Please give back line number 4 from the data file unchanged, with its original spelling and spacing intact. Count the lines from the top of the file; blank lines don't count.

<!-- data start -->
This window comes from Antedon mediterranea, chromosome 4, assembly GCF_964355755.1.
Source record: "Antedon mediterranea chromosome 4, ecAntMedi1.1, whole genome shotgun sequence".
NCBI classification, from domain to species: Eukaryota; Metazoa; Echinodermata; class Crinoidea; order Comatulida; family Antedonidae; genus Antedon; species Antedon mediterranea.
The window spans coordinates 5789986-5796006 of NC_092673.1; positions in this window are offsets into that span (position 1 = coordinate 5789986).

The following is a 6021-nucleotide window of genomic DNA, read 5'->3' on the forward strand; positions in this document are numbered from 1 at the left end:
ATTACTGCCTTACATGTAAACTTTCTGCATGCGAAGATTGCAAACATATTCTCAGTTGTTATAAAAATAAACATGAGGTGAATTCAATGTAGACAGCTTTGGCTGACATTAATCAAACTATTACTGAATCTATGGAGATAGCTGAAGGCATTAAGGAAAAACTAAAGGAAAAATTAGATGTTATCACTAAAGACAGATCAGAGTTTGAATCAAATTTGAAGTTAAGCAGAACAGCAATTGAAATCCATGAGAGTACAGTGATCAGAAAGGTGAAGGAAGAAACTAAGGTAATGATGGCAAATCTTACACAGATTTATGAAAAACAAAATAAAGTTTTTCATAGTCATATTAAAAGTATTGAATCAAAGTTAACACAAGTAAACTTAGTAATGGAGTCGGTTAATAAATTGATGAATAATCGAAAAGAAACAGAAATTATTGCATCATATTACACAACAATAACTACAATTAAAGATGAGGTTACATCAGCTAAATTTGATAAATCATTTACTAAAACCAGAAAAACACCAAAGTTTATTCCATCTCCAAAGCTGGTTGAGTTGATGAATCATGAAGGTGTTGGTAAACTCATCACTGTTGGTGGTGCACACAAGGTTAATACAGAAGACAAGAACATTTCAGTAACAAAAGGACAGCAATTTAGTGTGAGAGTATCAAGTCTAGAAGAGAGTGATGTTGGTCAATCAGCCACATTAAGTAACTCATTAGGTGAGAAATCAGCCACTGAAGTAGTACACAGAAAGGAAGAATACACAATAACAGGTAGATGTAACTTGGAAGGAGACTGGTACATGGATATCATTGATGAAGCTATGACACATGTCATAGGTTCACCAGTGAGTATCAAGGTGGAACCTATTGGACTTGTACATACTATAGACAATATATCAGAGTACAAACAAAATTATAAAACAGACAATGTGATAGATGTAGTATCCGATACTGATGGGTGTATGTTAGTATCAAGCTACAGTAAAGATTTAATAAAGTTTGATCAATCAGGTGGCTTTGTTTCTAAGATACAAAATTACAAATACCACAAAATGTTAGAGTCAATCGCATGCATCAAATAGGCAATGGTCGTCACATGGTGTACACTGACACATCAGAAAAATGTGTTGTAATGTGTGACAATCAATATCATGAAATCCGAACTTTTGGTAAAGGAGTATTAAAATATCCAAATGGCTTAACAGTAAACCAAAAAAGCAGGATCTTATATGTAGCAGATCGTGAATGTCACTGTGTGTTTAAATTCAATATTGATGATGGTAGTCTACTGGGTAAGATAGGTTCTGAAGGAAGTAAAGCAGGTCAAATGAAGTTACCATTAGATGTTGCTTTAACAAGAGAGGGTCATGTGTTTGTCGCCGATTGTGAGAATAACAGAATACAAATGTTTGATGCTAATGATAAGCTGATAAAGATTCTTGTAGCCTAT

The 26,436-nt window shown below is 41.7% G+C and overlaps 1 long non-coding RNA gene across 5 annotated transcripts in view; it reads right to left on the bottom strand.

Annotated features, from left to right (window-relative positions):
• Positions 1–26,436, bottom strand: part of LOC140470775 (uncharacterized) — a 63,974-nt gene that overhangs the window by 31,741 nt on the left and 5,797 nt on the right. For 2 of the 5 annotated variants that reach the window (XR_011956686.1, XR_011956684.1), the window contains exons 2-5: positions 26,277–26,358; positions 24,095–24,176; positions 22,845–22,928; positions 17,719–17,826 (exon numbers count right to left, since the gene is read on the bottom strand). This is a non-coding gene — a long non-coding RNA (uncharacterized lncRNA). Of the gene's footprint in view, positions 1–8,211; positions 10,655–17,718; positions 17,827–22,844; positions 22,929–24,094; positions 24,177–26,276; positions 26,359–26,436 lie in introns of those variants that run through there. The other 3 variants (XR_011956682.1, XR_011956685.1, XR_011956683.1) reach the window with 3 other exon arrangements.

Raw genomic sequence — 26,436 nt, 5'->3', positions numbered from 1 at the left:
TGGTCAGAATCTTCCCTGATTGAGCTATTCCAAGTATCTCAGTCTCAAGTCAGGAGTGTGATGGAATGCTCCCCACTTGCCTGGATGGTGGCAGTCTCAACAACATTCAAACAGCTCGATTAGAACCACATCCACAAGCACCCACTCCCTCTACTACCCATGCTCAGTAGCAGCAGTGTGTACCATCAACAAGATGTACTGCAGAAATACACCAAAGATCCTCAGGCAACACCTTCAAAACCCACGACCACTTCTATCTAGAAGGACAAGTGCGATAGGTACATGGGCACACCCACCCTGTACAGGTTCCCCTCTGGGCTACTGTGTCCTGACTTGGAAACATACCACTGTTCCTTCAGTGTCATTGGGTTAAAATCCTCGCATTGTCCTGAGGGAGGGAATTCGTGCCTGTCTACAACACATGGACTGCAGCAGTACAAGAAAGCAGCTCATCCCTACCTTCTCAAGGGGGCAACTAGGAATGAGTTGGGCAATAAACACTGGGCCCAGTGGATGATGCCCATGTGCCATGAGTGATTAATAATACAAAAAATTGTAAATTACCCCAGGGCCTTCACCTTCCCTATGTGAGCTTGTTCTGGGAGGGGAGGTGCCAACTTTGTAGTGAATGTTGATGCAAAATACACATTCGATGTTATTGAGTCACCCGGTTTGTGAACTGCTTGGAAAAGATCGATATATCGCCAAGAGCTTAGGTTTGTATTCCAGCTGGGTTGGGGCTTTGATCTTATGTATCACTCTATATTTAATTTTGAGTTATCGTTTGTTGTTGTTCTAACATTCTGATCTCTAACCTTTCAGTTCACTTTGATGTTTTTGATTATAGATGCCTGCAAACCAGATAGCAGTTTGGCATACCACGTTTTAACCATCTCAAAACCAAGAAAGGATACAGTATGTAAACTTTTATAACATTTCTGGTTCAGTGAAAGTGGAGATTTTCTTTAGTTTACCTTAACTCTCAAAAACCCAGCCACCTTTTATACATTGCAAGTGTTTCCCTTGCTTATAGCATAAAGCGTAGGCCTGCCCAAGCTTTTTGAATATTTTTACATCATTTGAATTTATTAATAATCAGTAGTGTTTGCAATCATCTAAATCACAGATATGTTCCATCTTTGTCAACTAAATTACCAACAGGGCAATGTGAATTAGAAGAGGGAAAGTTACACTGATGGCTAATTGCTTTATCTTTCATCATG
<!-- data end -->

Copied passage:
The window spans coordinates 5789986-5796006 of NC_092673.1; positions in this window are offsets into that span (position 1 = coordinate 5789986).